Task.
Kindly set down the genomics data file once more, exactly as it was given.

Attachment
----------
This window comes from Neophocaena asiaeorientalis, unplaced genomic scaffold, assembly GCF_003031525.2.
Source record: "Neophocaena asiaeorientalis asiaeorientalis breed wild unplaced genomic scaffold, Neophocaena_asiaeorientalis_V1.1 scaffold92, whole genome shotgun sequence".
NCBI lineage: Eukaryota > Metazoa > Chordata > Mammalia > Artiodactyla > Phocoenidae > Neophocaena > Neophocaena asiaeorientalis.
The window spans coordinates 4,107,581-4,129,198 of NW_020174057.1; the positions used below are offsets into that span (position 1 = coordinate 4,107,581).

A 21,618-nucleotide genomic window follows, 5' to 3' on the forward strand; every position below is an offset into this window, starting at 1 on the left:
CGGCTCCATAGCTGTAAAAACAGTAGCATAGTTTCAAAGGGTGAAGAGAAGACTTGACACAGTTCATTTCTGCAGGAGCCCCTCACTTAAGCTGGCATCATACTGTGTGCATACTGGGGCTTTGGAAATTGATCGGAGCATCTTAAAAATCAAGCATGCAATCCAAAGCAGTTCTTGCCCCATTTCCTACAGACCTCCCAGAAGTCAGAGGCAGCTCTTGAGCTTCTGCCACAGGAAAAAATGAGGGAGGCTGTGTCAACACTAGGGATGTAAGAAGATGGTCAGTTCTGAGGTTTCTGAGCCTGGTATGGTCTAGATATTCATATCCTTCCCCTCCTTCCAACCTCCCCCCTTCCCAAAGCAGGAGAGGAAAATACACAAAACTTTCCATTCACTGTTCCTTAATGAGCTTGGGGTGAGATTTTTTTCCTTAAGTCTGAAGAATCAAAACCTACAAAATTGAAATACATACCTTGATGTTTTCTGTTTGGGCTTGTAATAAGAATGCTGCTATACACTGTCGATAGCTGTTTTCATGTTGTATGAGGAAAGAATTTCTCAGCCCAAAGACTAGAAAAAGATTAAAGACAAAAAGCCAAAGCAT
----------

This window comes from Neophocaena asiaeorientalis, unplaced genomic scaffold, assembly GCF_003031525.2.
Source record: "Neophocaena asiaeorientalis asiaeorientalis breed wild unplaced genomic scaffold, Neophocaena_asiaeorientalis_V1.1 scaffold92, whole genome shotgun sequence".
NCBI lineage: Eukaryota > Metazoa > Chordata > Mammalia > Artiodactyla > Phocoenidae > Neophocaena > Neophocaena asiaeorientalis.
The window spans coordinates 4,107,581-4,129,198 of NW_020174057.1; the positions used below are offsets into that span (position 1 = coordinate 4,107,581).

A 21,618-nucleotide genomic window follows, 5' to 3' on the forward strand; every position below is an offset into this window, starting at 1 on the left:
CGGCTCCATAGCTGTAAAAACAGTAGCATAGTTTCAAAGGGTGAAGAGAAGACTTGACACAGTTCATTTCTGCAGGAGCCCCTCACTTAAGCTGGCATCATACTGTGTGCATACTGGGGCTTTGGAAATTGATCGGAGCATCTTAAAAATCAAGCATGCAATCCAAAGCAGTTCTTGCCCCATTTCCTACAGACCTCCCAGAAGTCAGAGGCAGCTCTTGAGCTTCTGCCACAGGAAAAAATGAGGGAGGCTGTGTCAACACTAGGGATGTAAGAAGATGGTCAGTTCTGAGGTTTCTGAGCCTGGTATGGTCTAGATATTCATATCCTTCCCCTCCTTCCAACCTCCCCCCTTCCCAAAGCAGGAGAGGAAAATACACAAAACTTTCCATTCACTGTTCCTTAATGAGCTTGGGGTGAGATTTTTTTCCTTAAGTCTGAAGAATCAAAACCTACAAAATTGAAATACATACCTTGATGTTTTCTGTTTGGGCTTGTAATAAGAATGCTGCTATACACTGTCGATAGCTGTTTTCATGTTGTATGAGGAAAGAATTTCTCAGCCCAAAGACTAGAAAAAGATTAAAGACAAAAAGCCAAAGCAT